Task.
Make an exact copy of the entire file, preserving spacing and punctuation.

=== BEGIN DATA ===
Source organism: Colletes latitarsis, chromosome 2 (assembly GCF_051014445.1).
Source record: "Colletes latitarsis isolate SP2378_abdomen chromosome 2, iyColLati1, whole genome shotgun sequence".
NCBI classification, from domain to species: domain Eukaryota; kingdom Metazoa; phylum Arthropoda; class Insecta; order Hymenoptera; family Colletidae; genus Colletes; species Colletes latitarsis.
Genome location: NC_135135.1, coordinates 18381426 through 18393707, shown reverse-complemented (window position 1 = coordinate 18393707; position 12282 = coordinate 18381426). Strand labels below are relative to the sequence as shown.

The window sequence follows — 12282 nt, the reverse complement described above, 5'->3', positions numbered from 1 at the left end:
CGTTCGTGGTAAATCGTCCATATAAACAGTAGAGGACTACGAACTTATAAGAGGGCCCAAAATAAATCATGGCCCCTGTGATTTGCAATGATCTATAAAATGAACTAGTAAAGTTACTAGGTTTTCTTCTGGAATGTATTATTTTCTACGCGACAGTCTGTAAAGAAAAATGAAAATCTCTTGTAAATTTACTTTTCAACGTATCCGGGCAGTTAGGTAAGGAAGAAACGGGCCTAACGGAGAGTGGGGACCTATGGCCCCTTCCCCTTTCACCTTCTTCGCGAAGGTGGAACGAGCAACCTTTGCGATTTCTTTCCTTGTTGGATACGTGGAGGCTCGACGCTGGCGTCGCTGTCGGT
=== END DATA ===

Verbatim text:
Source organism: Colletes latitarsis, chromosome 2 (assembly GCF_051014445.1).
Source record: "Colletes latitarsis isolate SP2378_abdomen chromosome 2, iyColLati1, whole genome shotgun sequence".
NCBI classification, from domain to species: domain Eukaryota; kingdom Metazoa; phylum Arthropoda; class Insecta; order Hymenoptera; family Colletidae; genus Colletes; species Colletes latitarsis.
Genome location: NC_135135.1, coordinates 18381426 through 18393707, shown reverse-complemented (window position 1 = coordinate 18393707; position 12282 = coordinate 18381426). Strand labels below are relative to the sequence as shown.

The window sequence follows — 12282 nt, the reverse complement described above, 5'->3', positions numbered from 1 at the left end:
CGTTCGTGGTAAATCGTCCATATAAACAGTAGAGGACTACGAACTTATAAGAGGGCCCAAAATAAATCATGGCCCCTGTGATTTGCAATGATCTATAAAATGAACTAGTAAAGTTACTAGGTTTTCTTCTGGAATGTATTATTTTCTACGCGACAGTCTGTAAAGAAAAATGAAAATCTCTTGTAAATTTACTTTTCAACGTATCCGGGCAGTTAGGTAAGGAAGAAACGGGCCTAACGGAGAGTGGGGACCTATGGCCCCTTCCCCTTTCACCTTCTTCGCGAAGGTGGAACGAGCAACCTTTGCGATTTCTTTCCTTGTTGGATACGTGGAGGCTCGACGCTGGCGTCGCTGTCGGT